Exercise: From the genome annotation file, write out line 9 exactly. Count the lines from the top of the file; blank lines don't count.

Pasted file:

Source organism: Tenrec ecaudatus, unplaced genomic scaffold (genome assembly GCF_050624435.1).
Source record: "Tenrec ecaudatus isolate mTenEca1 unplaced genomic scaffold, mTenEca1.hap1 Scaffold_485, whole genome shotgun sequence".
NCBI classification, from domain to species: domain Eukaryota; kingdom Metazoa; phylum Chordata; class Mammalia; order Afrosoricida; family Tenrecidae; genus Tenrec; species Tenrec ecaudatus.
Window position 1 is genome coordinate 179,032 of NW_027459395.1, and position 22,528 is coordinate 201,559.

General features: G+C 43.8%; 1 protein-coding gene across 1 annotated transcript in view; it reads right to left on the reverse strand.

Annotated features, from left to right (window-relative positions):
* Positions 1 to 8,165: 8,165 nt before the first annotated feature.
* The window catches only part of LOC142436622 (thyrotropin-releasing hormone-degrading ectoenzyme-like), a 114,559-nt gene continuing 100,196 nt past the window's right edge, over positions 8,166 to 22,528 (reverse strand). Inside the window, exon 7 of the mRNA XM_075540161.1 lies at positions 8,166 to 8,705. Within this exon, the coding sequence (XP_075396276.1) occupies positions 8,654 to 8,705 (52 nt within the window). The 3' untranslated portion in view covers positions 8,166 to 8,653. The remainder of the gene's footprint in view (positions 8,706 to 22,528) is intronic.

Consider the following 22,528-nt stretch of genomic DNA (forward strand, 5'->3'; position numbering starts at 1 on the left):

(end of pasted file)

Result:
Consider the following 22,528-nt stretch of genomic DNA (forward strand, 5'->3'; position numbering starts at 1 on the left):